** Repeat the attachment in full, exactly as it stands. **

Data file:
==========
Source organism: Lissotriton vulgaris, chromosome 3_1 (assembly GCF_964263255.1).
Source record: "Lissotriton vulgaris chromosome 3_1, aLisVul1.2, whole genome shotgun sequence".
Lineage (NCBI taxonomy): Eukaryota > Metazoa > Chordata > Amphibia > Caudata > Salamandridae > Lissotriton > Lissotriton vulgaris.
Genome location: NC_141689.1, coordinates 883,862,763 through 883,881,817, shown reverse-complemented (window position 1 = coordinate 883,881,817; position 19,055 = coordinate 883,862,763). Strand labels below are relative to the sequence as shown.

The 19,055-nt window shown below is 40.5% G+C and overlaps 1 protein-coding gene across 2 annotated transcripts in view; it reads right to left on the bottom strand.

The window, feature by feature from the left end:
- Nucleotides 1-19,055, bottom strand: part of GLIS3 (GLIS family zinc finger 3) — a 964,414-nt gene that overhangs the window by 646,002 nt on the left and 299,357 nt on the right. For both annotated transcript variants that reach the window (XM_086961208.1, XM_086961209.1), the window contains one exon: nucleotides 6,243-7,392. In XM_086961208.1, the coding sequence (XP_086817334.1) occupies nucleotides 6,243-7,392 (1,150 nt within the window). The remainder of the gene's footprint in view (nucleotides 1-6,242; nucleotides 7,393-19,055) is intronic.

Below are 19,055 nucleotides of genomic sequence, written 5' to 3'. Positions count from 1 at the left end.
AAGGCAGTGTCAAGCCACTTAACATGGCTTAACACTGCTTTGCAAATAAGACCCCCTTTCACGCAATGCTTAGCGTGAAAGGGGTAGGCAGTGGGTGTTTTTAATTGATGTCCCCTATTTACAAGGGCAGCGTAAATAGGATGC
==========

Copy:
Source organism: Lissotriton vulgaris, chromosome 3_1 (assembly GCF_964263255.1).
Source record: "Lissotriton vulgaris chromosome 3_1, aLisVul1.2, whole genome shotgun sequence".
Lineage (NCBI taxonomy): Eukaryota > Metazoa > Chordata > Amphibia > Caudata > Salamandridae > Lissotriton > Lissotriton vulgaris.
Genome location: NC_141689.1, coordinates 883,862,763 through 883,881,817, shown reverse-complemented (window position 1 = coordinate 883,881,817; position 19,055 = coordinate 883,862,763). Strand labels below are relative to the sequence as shown.

The 19,055-nt window shown below is 40.5% G+C and overlaps 1 protein-coding gene across 2 annotated transcripts in view; it reads right to left on the bottom strand.

The window, feature by feature from the left end:
- Nucleotides 1-19,055, bottom strand: part of GLIS3 (GLIS family zinc finger 3) — a 964,414-nt gene that overhangs the window by 646,002 nt on the left and 299,357 nt on the right. For both annotated transcript variants that reach the window (XM_086961208.1, XM_086961209.1), the window contains one exon: nucleotides 6,243-7,392. In XM_086961208.1, the coding sequence (XP_086817334.1) occupies nucleotides 6,243-7,392 (1,150 nt within the window). The remainder of the gene's footprint in view (nucleotides 1-6,242; nucleotides 7,393-19,055) is intronic.

Below are 19,055 nucleotides of genomic sequence, written 5' to 3'. Positions count from 1 at the left end.
AAGGCAGTGTCAAGCCACTTAACATGGCTTAACACTGCTTTGCAAATAAGACCCCCTTTCACGCAATGCTTAGCGTGAAAGGGGTAGGCAGTGGGTGTTTTTAATTGATGTCCCCTATTTACAAGGGCAGCGTAAATAGGATGC